Saturday, October 6, 2007

Why You Should Never Use Blog Content as Website Content

I have a pretty pointed take on this subject and so if you disagree, just post your comment below. I think that blog posts are just that blog posts. Blog posts should not be copied, compiled with other blog posts and migrated into website content or used to create a book or e-book.

I have personally had several situations recently where this has happened. Here's why I simply do not think that it makes sense to use blog content for anything other than what it was intended - blog content.

1. Blog posts by their very nature are derivative works. They are a discussion on an article that someone else has published and researched, a discussion from a widely published online news article, or may be in some rare case unique content. Although there may not be a real copyright infringement issue on blog post content, they are derivative works. Derivative works do not belong in your website. Unique content belongs in your website. For extremely high profile websites where there is a huge investment in technology and marketing and the fact that our society is so litigious blog posts may even make that site a target for copyright infringement actions.

2. From an employer point of view when a client takes blog posts and moves them into their website content, they are paying $15 a post and website content (uniquely created) starts at $80 a page and $169 if we do not design your website. This is grossly unfair to our writers to pay them for a blog and then have the end user change the use of their writing. We've even had one situation where a past-client cheerily told me, I'm going to write a book using your blog posts as the content isn't that great? These situations are grossly unfair to our writers. We have great writers and I value their expertise. Based on some of these recent situations, we now license our blog post content and copywriting content. We want to control what happens to what we create and want to make sure that our writers are fairly compensated for what they do.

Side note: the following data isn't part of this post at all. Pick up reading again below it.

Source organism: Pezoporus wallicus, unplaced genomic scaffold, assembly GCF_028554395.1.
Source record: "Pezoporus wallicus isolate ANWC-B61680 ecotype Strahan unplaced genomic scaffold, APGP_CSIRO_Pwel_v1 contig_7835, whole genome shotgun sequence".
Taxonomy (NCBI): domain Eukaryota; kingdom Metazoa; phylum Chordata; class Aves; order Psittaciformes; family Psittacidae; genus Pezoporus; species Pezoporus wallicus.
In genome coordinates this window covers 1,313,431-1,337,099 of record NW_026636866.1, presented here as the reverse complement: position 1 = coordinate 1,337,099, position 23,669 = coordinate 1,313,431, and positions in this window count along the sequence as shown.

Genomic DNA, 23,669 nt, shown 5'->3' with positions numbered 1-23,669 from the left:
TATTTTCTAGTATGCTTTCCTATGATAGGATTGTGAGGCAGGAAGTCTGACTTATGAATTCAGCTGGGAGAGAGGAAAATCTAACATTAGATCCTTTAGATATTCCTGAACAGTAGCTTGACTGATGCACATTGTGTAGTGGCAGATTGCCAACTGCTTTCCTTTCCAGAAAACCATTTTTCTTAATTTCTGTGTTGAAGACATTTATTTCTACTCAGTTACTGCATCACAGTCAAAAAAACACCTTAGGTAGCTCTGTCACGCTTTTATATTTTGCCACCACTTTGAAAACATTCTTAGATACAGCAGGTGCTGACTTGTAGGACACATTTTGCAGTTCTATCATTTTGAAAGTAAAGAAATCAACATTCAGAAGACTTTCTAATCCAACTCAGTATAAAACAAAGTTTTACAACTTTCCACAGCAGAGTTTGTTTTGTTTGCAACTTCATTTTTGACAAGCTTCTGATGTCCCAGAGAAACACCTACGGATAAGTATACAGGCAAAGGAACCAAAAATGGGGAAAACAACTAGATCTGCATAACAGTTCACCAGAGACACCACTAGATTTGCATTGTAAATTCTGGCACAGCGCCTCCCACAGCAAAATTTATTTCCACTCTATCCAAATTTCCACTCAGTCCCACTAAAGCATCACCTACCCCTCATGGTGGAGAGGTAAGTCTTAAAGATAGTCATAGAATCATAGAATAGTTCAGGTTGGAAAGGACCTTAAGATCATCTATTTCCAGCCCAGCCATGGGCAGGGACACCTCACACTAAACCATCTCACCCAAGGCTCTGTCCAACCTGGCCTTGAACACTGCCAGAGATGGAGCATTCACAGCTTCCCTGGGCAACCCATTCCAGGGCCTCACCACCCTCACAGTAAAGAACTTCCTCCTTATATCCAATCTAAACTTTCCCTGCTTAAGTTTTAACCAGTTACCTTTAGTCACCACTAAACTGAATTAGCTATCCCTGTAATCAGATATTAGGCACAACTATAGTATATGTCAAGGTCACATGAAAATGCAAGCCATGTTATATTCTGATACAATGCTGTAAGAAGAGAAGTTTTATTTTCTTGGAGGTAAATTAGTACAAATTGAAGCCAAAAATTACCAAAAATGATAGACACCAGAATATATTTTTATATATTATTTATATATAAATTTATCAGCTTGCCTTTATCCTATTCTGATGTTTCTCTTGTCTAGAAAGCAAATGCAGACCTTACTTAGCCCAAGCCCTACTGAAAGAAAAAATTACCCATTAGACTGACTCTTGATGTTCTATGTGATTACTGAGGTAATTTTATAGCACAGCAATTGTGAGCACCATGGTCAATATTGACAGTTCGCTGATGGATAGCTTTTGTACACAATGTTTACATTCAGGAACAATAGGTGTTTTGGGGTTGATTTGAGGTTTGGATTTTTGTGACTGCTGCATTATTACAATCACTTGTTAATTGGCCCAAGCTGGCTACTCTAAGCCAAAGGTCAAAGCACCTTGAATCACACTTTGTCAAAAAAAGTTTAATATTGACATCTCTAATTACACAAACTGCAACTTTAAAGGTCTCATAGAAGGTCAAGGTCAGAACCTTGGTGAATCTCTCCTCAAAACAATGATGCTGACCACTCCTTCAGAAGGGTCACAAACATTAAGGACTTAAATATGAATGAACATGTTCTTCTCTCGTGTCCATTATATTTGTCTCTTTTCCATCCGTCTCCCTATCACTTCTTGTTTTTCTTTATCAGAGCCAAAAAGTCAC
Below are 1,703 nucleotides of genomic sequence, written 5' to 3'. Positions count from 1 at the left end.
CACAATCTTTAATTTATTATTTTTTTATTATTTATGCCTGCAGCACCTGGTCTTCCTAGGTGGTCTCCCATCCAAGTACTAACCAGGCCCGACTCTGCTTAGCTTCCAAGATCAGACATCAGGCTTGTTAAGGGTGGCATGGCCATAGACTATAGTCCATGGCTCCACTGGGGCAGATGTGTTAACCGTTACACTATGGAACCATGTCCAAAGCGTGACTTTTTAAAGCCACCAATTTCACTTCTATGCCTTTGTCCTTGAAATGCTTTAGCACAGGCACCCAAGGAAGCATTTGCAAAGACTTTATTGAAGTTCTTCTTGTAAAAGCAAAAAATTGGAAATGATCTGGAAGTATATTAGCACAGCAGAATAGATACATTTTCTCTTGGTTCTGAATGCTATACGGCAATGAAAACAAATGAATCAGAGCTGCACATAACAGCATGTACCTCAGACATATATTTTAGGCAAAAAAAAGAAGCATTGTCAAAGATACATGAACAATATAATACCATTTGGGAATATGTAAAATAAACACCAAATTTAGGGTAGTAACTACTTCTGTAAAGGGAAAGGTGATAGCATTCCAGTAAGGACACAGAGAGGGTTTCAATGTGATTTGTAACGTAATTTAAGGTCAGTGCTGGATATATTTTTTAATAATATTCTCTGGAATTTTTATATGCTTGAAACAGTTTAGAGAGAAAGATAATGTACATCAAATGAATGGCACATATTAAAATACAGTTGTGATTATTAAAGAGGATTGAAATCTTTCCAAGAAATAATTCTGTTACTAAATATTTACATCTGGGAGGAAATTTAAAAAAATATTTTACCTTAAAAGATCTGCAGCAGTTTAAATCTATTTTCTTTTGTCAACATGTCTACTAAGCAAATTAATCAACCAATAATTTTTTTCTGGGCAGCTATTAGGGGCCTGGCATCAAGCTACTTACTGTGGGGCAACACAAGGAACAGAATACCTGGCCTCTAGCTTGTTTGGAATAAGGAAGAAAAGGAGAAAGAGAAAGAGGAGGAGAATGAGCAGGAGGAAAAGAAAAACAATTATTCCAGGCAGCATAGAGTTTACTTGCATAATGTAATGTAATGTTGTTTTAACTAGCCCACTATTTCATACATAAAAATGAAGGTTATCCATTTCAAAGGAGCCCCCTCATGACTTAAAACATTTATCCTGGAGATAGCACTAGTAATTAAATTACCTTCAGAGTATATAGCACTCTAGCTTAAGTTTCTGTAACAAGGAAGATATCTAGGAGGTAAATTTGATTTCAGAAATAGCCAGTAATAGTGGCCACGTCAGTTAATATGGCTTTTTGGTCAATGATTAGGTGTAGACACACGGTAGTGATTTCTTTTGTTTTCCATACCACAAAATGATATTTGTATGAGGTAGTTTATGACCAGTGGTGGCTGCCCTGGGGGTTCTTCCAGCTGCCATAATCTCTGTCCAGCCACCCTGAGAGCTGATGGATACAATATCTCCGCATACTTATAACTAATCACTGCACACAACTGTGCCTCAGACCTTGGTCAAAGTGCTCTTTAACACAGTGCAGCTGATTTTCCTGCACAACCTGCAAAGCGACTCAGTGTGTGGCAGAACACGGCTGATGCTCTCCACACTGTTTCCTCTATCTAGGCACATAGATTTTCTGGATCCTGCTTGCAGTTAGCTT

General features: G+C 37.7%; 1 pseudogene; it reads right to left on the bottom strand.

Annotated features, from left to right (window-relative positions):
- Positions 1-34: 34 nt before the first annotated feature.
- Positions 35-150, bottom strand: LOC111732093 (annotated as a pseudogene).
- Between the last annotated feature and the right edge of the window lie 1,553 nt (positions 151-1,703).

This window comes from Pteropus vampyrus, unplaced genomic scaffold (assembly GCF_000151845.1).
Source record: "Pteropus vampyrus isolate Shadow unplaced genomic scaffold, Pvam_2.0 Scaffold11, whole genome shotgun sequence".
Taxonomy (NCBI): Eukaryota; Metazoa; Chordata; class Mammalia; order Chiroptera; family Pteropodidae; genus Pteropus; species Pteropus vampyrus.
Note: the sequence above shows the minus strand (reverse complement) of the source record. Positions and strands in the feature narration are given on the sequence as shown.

3. Not all writing is "Work for Hire". In all of our contracts now, we stipulate that our writing is not to be considered "Work for Hire". In fact if it is not spelled out in the agreement and you do use the content for other than it was intended in the original agreement you may be setting yourself up for a law suit. Your situation may be different, but I am just pointing out a fact that this could be a possible sticking point when you decide to use a written piece in another fashion than it was intended.

4. Blog posts are written in a casual tone and style. Website content is written in a more informational style with a strong marketing focus. Blog posts are more point of view writing.

The bottom-line from my perspective is that blogs should stay as blogs. If you like a blog post and think that it would work great on your site. Ask your writer to do a feature article and let them know it is website content, pay more, get a longer piece, and clarify your rights to the content. Do the right thing when it comes to your writers.

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